Tuesday, January 4, 2011

A Story With Twists And A Lesson

Abacus Mines is one of the few exploration projects to have an economical deposit. A pre-feasibility study of its flagship Ajax project has an estimated net present value of $872.4 million assuming copper is at $2.50 per pound and gold is at $950/oz. The estimated internal rate of return is more than 25% at those prices. Both metals are much higher right now.

The estimated capital costs are well above half a billion; that was the sticker. Still, when copper mining giant KGHM (out of Poland) announced it was joint-venturing Ajax from Abacus, you would expect cheering to spread throughout the shareholder base. After all, the capital costs were daunting; having a giant onside would make Ajax one of the few economical deposits to become a real mine.

When the joint venture was announced, Abacus was at 37 cents. You'd expect it to have gone higher once it was clear that they'd be extracting money from their project.

As it turned out, exactly the opposite took place. A selling panic hit the stock, because KGHM's share would have amounted to 80% of the project.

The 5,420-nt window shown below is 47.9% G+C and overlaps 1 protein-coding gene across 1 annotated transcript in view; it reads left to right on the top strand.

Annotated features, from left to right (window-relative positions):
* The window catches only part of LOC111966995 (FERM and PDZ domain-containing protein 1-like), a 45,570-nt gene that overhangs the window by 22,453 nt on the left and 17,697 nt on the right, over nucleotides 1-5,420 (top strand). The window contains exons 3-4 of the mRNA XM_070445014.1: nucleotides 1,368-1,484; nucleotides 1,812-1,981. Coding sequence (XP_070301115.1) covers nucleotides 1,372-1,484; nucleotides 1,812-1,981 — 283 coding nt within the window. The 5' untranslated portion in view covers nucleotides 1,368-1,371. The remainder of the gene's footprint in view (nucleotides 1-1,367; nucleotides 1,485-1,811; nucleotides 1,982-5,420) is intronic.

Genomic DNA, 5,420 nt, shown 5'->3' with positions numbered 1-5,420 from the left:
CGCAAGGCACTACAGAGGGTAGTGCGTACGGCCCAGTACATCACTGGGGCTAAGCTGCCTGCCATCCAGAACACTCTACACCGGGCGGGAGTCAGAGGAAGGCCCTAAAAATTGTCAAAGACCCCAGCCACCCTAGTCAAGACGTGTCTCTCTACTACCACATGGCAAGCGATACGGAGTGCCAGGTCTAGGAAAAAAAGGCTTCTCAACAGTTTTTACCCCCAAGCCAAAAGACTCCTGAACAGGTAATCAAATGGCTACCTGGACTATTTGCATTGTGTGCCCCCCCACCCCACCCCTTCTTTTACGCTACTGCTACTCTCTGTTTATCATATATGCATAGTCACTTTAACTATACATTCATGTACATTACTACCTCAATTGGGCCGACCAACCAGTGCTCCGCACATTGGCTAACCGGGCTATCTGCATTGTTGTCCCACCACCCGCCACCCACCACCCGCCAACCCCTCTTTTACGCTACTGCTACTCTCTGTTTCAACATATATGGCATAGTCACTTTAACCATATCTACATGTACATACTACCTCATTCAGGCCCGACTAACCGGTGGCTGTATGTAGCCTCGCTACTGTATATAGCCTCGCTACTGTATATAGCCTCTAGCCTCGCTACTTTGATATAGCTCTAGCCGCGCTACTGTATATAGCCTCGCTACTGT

The shareholders were evidently expecting a better deal. Although the joint venture was approved, the stock ended up bottoming out at 15 cents even though Ajax's 20% would amount to an NPV for the company at $174.48 million. The capital costs are figured into the NPV calculation.

Given that Abacus has 176.49 million shares, its NPV would be at about a buck per share at the above prices for copper and gold. And yet, except for a copper-enthused spike, the stock's been languishing in the 20-30 cent range. As I post this, it's trading at 27 cents.

If there's any lesson in this ditty, it would have to be "financing is really hard to come by." That's why other exploration companies with economical deposits nevertheless languish. By the terms of the deal, Abacus still has to come up with about $70 million for its share of the capital costs - even if it can get the funds through a loan from KGHM, which can certainly self-finance its share.
Here's a one-year chart of Abacus from Stockwatch. The drop on the left-half side, over by a third, marks the reaction to the joint venture:

Disclosure: I don't own any Abacus.

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